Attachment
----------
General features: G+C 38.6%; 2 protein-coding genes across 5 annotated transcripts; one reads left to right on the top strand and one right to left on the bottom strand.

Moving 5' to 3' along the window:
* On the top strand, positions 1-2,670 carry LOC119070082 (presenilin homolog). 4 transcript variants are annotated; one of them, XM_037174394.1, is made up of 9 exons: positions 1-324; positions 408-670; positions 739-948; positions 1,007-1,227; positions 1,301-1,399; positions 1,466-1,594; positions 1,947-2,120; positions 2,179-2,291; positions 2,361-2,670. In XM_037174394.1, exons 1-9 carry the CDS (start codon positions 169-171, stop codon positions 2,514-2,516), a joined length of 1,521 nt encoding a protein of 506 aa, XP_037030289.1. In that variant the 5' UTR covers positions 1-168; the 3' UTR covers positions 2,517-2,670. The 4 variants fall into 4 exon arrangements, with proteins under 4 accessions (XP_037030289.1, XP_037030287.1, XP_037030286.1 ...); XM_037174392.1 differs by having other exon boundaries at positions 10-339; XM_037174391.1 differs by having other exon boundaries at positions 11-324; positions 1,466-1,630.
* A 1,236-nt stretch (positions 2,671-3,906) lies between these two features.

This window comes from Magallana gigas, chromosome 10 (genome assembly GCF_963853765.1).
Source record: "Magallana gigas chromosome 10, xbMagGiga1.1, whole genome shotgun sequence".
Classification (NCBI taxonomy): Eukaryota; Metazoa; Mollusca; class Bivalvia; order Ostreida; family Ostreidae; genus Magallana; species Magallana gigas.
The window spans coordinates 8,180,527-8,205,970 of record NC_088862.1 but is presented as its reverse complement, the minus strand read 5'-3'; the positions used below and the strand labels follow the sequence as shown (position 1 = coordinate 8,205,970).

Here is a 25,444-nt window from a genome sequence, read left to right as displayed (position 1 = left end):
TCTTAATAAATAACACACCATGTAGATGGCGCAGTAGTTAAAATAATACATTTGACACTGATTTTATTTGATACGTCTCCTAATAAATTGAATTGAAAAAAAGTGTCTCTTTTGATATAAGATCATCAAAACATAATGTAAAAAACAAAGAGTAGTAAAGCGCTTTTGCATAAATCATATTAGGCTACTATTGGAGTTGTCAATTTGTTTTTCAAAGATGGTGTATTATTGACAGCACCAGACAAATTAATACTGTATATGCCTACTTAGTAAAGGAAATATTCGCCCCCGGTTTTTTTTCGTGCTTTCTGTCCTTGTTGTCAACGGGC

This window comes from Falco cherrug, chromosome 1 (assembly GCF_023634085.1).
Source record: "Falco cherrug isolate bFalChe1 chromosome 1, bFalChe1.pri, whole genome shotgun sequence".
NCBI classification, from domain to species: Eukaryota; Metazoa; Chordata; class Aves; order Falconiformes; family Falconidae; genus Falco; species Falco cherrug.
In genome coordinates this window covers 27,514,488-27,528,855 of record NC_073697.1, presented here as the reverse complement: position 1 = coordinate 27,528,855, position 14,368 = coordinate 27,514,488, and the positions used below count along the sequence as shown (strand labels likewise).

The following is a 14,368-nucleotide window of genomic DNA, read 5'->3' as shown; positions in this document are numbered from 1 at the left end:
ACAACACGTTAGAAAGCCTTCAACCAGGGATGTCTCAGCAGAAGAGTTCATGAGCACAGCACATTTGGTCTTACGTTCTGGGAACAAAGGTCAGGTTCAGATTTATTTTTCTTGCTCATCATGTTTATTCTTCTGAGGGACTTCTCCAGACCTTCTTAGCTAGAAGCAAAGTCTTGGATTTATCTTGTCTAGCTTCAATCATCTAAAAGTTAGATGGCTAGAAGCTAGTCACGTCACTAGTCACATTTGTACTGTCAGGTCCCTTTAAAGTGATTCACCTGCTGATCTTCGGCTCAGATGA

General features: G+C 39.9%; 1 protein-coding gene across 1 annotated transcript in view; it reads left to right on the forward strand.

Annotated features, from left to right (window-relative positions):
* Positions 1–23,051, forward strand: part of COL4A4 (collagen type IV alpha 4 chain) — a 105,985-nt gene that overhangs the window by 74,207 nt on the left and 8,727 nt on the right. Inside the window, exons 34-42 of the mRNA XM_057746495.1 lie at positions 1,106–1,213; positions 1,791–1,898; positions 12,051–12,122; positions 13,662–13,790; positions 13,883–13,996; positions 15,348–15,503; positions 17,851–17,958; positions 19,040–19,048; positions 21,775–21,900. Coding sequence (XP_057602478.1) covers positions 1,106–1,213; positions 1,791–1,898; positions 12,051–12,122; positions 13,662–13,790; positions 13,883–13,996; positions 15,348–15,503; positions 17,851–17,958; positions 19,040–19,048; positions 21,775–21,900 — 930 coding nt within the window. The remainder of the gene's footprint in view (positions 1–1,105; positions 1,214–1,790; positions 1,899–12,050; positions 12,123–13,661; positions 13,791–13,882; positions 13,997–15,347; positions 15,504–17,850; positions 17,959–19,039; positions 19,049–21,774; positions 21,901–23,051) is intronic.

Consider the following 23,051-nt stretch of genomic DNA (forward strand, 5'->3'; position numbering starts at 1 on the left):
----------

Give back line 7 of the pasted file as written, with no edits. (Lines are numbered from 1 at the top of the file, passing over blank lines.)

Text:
Classification (NCBI taxonomy): Eukaryota; Metazoa; Mollusca; class Bivalvia; order Ostreida; family Ostreidae; genus Magallana; species Magallana gigas.